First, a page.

My chubby little toes burnt slightly on the slasto, the elastic of my bikini riding up over one buttock, showing pink skin next to brown. My mother and grandmother sat under umbrellas, watch us as we jumped and splashed and screamed. The sun on my back felt warm and familiar, the water splashes on my face cool and refreshing.

Beneath the sparkling, undulating water lay my fascination. A dolphin, as big as a car, made up of tiny blue squares, little tiles embedded on the bottom of the pool, beckoning me. My brother jumping into the water caused the dolphin to flick its tail as though saying ‘Come on’.

So I did.

I leapt into the water, my three year old body spread and splashing. My head went below the surface of the water, cool on my face. My little arms and legs pumped like mad when I suddenly realised that missing were my bright orange arm bands. My head surfaced as my mother and grandmother turned to see what the splashing was all about. Standing up, but not leaping to my rescue was my mother.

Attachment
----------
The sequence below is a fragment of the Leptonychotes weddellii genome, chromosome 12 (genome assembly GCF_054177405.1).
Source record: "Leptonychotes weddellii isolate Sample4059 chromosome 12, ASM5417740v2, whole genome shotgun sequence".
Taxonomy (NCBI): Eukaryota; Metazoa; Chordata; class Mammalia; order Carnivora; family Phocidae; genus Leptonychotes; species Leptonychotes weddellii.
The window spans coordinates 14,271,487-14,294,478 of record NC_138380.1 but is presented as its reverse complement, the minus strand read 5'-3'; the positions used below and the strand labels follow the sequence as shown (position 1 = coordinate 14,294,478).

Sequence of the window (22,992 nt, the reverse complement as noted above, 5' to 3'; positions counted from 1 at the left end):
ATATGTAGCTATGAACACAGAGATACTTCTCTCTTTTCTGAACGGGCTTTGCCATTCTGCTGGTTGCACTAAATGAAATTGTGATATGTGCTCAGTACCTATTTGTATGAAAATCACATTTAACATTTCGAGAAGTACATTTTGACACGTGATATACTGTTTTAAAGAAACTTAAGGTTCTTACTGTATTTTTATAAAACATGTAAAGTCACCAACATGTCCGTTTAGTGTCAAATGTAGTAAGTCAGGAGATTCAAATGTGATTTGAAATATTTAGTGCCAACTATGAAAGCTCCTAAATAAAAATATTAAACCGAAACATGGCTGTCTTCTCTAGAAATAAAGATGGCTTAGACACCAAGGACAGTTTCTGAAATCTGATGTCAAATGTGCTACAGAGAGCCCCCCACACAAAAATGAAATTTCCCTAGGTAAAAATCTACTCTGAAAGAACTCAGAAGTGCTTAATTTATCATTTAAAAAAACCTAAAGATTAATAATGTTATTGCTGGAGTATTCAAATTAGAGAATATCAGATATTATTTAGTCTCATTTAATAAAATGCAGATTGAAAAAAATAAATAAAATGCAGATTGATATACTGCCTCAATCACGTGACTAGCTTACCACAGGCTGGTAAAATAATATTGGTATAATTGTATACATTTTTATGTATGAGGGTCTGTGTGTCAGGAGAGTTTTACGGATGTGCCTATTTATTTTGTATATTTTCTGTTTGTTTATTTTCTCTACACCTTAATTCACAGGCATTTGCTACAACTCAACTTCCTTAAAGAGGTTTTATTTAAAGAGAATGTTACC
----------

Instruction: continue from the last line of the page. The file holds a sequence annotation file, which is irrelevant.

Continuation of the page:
“You got in,’ she said, “you can get out’. My grandmother’s face was aghast as I sank below the water once more, kicking and flailing. This time as my head surfaced my mother was standing closer to where I was glugging and spluttering but still telling me to swim out.

She knew I could. And I did.

With great pride I swam to the steps and got out of the pool. Before an adult could get near me, I leapt in again, proud of my new ability to swim.

 

Water and I had made friends.

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